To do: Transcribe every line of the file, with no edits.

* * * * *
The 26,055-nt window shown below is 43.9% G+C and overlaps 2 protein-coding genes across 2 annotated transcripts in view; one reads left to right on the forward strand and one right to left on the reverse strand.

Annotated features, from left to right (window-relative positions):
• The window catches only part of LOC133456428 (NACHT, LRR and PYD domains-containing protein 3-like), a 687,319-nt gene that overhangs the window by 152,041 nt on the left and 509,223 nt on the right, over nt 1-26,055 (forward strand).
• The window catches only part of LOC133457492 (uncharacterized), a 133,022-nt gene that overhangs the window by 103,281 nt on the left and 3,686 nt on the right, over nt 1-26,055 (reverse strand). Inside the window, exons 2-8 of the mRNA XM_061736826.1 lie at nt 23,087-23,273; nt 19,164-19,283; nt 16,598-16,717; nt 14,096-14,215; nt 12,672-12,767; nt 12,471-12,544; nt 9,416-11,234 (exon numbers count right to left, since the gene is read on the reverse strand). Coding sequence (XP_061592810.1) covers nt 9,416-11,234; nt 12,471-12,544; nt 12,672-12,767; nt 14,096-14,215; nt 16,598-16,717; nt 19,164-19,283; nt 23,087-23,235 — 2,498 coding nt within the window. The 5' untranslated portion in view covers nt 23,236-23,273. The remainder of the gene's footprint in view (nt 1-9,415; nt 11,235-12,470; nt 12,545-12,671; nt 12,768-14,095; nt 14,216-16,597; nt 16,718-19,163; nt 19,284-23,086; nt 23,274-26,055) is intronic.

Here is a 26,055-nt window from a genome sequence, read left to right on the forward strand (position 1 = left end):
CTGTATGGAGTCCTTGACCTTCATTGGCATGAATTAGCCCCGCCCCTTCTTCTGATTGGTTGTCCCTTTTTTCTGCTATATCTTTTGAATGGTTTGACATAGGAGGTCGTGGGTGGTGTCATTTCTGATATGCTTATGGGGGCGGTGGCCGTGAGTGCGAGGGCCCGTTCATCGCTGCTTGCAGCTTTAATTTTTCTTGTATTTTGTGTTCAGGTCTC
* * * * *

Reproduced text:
The 26,055-nt window shown below is 43.9% G+C and overlaps 2 protein-coding genes across 2 annotated transcripts in view; one reads left to right on the forward strand and one right to left on the reverse strand.

Annotated features, from left to right (window-relative positions):
• The window catches only part of LOC133456428 (NACHT, LRR and PYD domains-containing protein 3-like), a 687,319-nt gene that overhangs the window by 152,041 nt on the left and 509,223 nt on the right, over nt 1-26,055 (forward strand).
• The window catches only part of LOC133457492 (uncharacterized), a 133,022-nt gene that overhangs the window by 103,281 nt on the left and 3,686 nt on the right, over nt 1-26,055 (reverse strand). Inside the window, exons 2-8 of the mRNA XM_061736826.1 lie at nt 23,087-23,273; nt 19,164-19,283; nt 16,598-16,717; nt 14,096-14,215; nt 12,672-12,767; nt 12,471-12,544; nt 9,416-11,234 (exon numbers count right to left, since the gene is read on the reverse strand). Coding sequence (XP_061592810.1) covers nt 9,416-11,234; nt 12,471-12,544; nt 12,672-12,767; nt 14,096-14,215; nt 16,598-16,717; nt 19,164-19,283; nt 23,087-23,235 — 2,498 coding nt within the window. The 5' untranslated portion in view covers nt 23,236-23,273. The remainder of the gene's footprint in view (nt 1-9,415; nt 11,235-12,470; nt 12,545-12,671; nt 12,768-14,095; nt 14,216-16,597; nt 16,718-19,163; nt 19,284-23,086; nt 23,274-26,055) is intronic.

Here is a 26,055-nt window from a genome sequence, read left to right on the forward strand (position 1 = left end):
CTGTATGGAGTCCTTGACCTTCATTGGCATGAATTAGCCCCGCCCCTTCTTCTGATTGGTTGTCCCTTTTTTCTGCTATATCTTTTGAATGGTTTGACATAGGAGGTCGTGGGTGGTGTCATTTCTGATATGCTTATGGGGGCGGTGGCCGTGAGTGCGAGGGCCCGTTCATCGCTGCTTGCAGCTTTAATTTTTCTTGTATTTTGTGTTCAGGTCTC